But yesterday, as Baltimore County prosecutor S. Ann Brobst read the gruesome details of the night that Browning methodically shot his parents and two younger brothers as they slept in their Cockeysville home, the 16-year-old removed his wire-rimmed glasses and wept.
If the judge accepts prosecutors' recommendation of two consecutive life prison terms when he sentences Browning in December, the teenager probably would serve about 30 years before he is eligible for a parole hearing and would need the approval of the governor before being released.
A court-imposed gag order prevents attorneys in the case from discussing it, and many friends and relatives of the Browning family declined yesterday to comment on the guilty pleas. But those who agreed to be interviewed said the hearing marked a sad resolution to a case that continues to trouble children and parents alike.
"I just think it's heartbreaking," said Kelley Haynes, who lived across the street from the Brownings and works as an aide at the middle school that Nick Browning's brothers attended. "It's just amazing to see an entire family gone like that. ... It's affected so many kids. The teachers and adults and everyone - they're all just devastated. Now Nick is left to deal with what he has left."
Browning, who was a sophomore at Dulaney High School, was charged with four counts of first-degree murder and four handgun offenses in the deaths of his parents and brothers. John W. Browning, 45, was an attorney. His wife, Tamara Browning, 44, was a stay-at-home mother and a former PTA president. Their younger boys, 14-year-old Gregory and 11-year-old Benjamin, attended Cockeysville Middle School.
Nicholas Browning admitted walking home from a friend's house - about three miles - in the early-morning hours of Feb. 2 and fatally shooting each member of his family, one by one as they slept, before returning to the friend's house to play Xbox.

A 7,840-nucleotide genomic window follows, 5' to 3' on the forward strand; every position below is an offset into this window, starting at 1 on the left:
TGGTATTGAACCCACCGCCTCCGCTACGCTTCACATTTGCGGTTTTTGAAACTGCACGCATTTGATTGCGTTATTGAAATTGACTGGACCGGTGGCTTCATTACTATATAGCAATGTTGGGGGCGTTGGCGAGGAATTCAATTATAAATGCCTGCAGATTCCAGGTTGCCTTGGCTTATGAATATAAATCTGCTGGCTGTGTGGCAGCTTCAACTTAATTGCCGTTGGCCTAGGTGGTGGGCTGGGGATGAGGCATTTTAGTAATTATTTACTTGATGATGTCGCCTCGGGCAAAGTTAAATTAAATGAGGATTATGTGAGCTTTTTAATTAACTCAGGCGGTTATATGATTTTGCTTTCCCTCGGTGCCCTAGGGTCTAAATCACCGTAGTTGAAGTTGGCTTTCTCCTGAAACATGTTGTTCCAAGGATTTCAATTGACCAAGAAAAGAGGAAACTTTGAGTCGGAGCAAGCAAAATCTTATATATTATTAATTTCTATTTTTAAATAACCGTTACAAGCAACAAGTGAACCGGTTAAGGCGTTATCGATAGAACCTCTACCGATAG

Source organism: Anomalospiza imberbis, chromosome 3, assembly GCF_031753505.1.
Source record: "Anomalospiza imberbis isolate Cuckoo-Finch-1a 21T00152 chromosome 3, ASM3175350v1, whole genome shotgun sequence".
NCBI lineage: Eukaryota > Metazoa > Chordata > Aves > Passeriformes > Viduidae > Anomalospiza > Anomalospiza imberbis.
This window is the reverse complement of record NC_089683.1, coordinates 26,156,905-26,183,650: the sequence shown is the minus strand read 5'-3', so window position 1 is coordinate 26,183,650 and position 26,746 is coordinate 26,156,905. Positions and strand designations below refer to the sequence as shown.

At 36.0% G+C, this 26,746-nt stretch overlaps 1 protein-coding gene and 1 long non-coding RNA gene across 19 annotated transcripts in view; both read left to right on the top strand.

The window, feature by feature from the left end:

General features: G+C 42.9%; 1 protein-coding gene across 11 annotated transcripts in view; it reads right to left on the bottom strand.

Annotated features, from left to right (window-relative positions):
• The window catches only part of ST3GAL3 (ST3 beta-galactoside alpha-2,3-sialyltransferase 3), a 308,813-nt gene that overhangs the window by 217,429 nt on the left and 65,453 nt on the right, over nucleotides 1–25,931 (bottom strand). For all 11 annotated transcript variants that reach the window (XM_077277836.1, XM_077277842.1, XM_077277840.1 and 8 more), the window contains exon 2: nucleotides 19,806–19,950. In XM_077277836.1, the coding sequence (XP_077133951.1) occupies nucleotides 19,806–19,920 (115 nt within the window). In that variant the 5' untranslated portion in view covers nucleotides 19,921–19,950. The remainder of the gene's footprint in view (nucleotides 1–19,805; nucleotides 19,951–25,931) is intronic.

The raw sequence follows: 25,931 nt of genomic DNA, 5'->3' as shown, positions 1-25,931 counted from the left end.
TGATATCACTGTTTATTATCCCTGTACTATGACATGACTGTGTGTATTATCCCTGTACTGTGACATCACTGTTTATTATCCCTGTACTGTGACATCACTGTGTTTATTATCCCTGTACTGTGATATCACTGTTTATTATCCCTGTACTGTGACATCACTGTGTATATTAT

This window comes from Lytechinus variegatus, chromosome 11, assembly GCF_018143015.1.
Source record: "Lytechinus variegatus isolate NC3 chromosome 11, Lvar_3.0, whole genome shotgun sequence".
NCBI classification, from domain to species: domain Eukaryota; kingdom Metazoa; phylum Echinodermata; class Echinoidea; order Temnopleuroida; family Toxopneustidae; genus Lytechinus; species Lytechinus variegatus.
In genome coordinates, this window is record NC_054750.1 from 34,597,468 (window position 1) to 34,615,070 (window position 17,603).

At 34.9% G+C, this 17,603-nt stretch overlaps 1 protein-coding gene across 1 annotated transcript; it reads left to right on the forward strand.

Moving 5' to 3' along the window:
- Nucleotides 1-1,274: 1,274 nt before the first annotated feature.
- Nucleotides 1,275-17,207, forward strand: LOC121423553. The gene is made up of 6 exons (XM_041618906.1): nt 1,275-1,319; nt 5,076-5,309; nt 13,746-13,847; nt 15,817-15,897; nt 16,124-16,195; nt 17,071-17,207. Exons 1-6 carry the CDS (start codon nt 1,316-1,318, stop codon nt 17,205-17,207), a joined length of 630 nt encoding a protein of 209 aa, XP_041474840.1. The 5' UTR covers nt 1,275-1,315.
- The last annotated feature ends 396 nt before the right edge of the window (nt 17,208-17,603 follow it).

He was in court yesterday for a hearing at which lawyers in the case were to argue whether a digital recording of Browning's interview with police - and confession - could be played at trial. The case was scheduled to be tried in December.
Lawyers and legal experts said that the timing of Browning's guilty plea was not surprising and that the likely motive was avoiding a sentence with no hope of release.
"It may well have been that the state said to the other side, 'If we've got to do all that work and go through the suppression hearing, if you lose this suppression hearing - and you're going to lose - we're withdrawing our [plea] offer,'" said Byron L. Warnken, an attorney and law professor at the University of Baltimore Law School.
He noted that prosecutors did not concede much in the plea, reducing the sentence they are seeking from four counts of life without parole to two consecutive life terms and two concurrent life terms.
"My guess is the state's case was so incredibly strong that they had to give up very, very little," Warnken added.
Nevertheless, attorneys said, a paroleable sentence remains a more appealing option for defendants - despite the fact that no convicted killer serving life has been released on parole in Maryland since 1994, according to state officials.
"Having a sentence that admits the possibility of parole - even if it's far into the future - is preferable to one in which your only possibility of getting out is feet-first," said Andrew D. Levy, a trial lawyer who also teaches criminal law at the University of Maryland Law School. "It may be that the practical effect is the same. But this was a young man who was choosing among several unpalatable alternatives."
Because he is younger than 18, Browning was not eligible for the death penalty. Although his lawyers presented evidence that the teenager suffered from a dissociative disorder and that he might have been the victim of abuse, a court-imposed deadline for filing Maryland's equivalent of an insanity plea passed without action by defense attorneys.
Yesterday's guilty pleas followed hours of back-and-forth discussions between Browning and his attorneys and between the lawyers and the teenager's relatives. Just before noon, sheriff's deputies led Browning into the courtroom for the plea hearing.
Wearing a blue polo shirt and khakis, the teenager stood between his lawyers with his ankles shackled and his hands clasped behind his back. He politely answered the judge's questions about whether he understood the rights he gave up by pleading guilty and whether he had been threatened or promised anything to get him to do so.
"Beyond the plea agreement? No sir," Browning responded.